Home? Review from That's Why We Musyc


Since it’s become a “thing,” people associate rock with swagger. In some form or another, having an essence of cool is almost as necessary as the ability to strum a power chord in the rock world. Over the years, what defines cool has become more complicated and subjective - at least in terms of aesthetics, anyway. A Starbucks-loving hipster in a cardigan is “in” now, but the leather-clad Ramones would be baffled that this is today’s peak male fashion. In terms of tone and delivery, though, you can’t fake or “look” cool. It’s just there, as The Living Strange demonstrate in their latest EP, Home?.

Throughout their sophomore EP, the rock duo offer a funky, trippy sound that’s very much their own and honors their band name. It’s oddball rock, with some quirky instrumental choices (see the far off, spacey guitar and synth intro in track three, “Losing It”), but the spirit of rock is still there: these guys definitely own their sound and exude confidence that can only come from true blue musicians.

A lot of the credit goes to frontman Elijah Sokolow. Amazingly, he handles vocals, guitar, bass and keys. His guitars are punchy and bring some attitude, the bass is subtle but effective, and his key work adds some ambiance that keeps things weird. Track two, “1000 Pretty Girls And 3 Ugly 1s,” is his most ambitious offering instrumentally, coming full force with an assaulting guitar riff and ambient groove. Of course, drummer Ben Shafrirdoes a fine job as well, backing each instrument up and holding everything in place (seriously, drummers deserve more credit).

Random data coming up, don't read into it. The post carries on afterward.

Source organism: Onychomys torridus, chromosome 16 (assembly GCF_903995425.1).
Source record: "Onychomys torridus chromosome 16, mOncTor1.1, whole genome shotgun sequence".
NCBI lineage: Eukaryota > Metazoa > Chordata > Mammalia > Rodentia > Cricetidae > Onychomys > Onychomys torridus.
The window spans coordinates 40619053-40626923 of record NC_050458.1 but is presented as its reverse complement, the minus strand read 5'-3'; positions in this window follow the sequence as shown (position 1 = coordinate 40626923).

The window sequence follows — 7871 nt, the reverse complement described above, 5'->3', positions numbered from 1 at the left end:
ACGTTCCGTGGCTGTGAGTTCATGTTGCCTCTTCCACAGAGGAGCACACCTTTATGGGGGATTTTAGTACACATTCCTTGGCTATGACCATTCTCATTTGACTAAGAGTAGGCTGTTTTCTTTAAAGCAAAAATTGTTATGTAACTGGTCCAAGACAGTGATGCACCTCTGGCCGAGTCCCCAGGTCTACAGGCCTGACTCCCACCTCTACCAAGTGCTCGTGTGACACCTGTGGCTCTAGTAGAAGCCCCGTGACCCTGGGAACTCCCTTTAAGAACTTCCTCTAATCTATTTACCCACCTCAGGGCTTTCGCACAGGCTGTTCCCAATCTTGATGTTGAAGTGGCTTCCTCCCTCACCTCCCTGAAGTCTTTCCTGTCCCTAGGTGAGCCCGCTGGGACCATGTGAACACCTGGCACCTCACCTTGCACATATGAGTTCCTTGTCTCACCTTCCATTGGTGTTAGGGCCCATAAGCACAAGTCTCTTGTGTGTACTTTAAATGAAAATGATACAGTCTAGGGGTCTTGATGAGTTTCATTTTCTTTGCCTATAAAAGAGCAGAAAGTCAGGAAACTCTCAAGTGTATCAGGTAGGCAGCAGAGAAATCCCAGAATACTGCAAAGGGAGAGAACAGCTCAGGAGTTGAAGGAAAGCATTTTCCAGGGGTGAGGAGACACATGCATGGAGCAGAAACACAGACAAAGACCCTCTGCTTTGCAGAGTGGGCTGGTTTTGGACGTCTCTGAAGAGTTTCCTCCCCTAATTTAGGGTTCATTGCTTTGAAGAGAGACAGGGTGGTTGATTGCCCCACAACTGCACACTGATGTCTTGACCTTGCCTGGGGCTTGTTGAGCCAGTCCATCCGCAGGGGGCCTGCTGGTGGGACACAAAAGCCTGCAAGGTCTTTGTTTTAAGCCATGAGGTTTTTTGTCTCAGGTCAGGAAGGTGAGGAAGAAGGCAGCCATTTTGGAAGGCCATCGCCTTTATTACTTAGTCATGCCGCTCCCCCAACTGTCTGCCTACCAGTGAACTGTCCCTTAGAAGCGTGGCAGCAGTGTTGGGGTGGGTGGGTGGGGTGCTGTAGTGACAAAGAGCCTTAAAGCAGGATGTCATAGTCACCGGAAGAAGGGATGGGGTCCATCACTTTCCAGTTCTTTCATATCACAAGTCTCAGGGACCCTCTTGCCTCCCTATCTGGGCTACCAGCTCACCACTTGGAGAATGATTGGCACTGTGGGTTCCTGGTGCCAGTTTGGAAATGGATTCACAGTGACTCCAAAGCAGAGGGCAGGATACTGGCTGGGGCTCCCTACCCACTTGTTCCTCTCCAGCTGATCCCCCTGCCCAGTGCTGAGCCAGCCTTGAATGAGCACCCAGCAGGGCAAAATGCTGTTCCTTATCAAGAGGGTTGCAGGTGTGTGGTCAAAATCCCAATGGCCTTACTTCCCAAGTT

There’s still time for more down to earth rock tones, too. Opening track “Stumble” is full of pure guitar swagger from the jump, and Sokolow keeps the bass tone nice and deep while Shafrir’s drums are very pronounced.

It’s not all about the instrumentals, though. There are relatable and anthemic lyrical pieces, too. When Sokolow shouts, “I want to exercise/My right to be alive” in “1000 Pretty Girls And 3 Ugly 1s,” you almost want to explore a city and drink a few shitty beers just because. When things get more reflective in “Losing It,” Sokolow evokes a feeling of being lost and a walking contradiction when he sings “I think I’m losing it/And I can’t find out where it’s found.” While we may not all want to admit it, most of us have certainly been there.

It’s what you’d expect from a musician: lyrics that are ambiguous enough to apply to just about anyone, but riddled with sentiments that are all too familiar. It keeps the duo interesting, mysterious, and relatable all at once - plus, lyrical content and unconventional instrumentals are two major items that draw people to rock music in the first place.

The Living Strange have no time for artsy, “above it all” rock that poses philosophical questions every verse and is polished. Instead, they’re keeping it real, playing what they feel like, and dishing out some authentic words along the way. Isn’t keeping things strange and completely your own the whole goal of being an artist, anyway?

Reviewed by: Brooke Daly